Biff begins wearing his wife's perfume after her death, and he experiences a rush of sensory memory when he first puts it on:
But often he would uncork the bottle of Agua Florida and touch the stopper to the lobes of his ears or to his wrists. The smell mingled with his slow ruminations. The sense of the past grew in him. Memories build themselves with almost architectural order. (2.8.7)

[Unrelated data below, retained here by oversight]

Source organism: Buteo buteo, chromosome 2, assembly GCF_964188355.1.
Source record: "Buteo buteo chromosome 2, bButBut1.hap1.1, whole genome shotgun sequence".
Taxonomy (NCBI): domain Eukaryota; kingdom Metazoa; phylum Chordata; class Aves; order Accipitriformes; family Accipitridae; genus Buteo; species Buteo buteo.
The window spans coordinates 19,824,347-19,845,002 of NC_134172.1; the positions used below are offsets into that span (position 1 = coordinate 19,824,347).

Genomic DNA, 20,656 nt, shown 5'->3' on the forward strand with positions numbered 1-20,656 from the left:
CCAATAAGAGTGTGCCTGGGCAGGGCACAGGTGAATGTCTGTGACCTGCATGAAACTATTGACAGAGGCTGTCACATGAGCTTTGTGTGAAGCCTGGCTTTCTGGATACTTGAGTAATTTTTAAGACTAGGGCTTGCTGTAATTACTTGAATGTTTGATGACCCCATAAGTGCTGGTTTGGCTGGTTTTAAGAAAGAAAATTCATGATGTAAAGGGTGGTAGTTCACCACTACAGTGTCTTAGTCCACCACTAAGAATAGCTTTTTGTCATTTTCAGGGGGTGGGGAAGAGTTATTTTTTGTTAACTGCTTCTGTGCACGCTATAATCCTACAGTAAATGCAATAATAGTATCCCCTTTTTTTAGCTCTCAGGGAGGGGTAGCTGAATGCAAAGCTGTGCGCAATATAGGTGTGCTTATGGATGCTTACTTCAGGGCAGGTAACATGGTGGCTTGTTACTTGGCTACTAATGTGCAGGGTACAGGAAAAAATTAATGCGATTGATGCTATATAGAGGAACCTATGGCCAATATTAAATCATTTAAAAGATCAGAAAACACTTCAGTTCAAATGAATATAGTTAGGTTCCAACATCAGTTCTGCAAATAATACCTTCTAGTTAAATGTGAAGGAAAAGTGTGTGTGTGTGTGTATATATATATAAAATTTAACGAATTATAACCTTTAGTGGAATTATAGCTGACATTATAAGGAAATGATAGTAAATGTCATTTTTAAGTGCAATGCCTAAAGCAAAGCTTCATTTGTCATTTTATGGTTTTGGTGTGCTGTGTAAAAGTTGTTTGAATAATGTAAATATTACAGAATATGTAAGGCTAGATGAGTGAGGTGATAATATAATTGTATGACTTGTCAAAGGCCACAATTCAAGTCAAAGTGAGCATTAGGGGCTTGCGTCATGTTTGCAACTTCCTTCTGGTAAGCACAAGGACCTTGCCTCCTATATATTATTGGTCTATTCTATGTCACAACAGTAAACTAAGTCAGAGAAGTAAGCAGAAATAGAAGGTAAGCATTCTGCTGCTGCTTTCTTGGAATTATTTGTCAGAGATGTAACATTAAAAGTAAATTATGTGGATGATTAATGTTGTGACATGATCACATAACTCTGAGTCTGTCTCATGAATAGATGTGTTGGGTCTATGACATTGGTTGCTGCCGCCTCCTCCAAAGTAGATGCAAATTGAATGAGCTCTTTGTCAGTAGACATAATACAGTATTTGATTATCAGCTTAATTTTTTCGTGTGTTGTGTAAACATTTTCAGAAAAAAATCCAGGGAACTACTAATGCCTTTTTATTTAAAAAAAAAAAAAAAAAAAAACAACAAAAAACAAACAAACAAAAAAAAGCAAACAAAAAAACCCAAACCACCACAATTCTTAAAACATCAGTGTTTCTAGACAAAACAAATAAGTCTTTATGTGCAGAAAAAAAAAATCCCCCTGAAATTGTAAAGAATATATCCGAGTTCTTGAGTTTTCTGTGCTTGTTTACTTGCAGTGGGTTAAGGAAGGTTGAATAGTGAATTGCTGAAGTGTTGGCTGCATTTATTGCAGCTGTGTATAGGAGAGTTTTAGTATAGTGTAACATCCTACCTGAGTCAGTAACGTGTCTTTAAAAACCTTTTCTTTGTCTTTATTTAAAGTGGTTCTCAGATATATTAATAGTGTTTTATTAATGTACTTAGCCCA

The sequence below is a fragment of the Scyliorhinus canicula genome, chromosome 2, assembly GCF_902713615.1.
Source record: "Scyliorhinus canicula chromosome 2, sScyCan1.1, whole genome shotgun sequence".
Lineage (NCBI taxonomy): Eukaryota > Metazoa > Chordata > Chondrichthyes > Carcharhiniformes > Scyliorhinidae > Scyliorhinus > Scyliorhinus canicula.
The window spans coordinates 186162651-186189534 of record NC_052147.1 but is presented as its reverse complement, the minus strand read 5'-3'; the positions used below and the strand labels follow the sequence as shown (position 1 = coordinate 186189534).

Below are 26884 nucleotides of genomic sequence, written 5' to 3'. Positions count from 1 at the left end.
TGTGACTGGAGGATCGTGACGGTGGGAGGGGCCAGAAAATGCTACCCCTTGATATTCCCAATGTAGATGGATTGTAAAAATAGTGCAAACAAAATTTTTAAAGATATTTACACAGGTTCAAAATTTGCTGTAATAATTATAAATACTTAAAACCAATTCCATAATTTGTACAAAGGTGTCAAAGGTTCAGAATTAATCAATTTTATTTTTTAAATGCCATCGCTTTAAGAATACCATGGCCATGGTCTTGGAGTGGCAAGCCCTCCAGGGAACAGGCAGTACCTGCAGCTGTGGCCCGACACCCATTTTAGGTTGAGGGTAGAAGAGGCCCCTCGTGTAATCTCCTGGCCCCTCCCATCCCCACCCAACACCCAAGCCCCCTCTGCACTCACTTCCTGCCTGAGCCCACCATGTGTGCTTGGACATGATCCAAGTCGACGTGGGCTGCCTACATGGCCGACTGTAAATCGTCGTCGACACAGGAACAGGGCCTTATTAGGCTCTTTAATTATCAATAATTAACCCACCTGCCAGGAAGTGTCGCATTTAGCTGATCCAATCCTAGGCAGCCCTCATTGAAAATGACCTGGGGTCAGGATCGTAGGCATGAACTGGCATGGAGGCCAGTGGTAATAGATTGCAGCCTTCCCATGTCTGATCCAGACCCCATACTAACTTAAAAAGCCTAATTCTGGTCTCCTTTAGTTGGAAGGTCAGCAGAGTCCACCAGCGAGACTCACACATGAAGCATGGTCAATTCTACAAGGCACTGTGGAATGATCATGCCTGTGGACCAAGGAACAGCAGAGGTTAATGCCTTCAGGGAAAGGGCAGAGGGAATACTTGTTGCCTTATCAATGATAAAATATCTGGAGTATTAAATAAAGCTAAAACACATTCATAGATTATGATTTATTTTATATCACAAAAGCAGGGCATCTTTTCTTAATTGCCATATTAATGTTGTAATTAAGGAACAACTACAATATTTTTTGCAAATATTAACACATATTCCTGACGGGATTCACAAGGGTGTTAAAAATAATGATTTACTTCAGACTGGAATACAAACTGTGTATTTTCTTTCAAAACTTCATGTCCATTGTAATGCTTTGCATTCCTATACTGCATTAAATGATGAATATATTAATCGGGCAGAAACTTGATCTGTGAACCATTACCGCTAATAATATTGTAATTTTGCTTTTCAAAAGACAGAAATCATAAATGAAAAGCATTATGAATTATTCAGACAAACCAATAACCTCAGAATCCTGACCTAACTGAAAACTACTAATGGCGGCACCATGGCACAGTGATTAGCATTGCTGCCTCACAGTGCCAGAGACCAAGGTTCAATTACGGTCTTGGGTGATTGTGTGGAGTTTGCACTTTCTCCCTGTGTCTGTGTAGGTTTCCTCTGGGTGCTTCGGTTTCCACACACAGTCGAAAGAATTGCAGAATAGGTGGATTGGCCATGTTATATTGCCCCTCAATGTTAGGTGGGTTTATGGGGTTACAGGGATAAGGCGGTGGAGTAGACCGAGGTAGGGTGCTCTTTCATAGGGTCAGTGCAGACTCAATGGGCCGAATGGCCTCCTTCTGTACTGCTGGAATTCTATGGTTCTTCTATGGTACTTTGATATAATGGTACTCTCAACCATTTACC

Alice's perfume seems to symbolize the themes of memory in the book, but it also reminds us of Biff's own gender confusion. This is just one of many feminine touches he adopts after his wife dies. The perfume is sort of the gateway to Biff's gradual personal awakening, and he spends the entire latter part of the book figuring out who he is now and who he wants to be in the future. All that from a bottle of perfume. Who knew?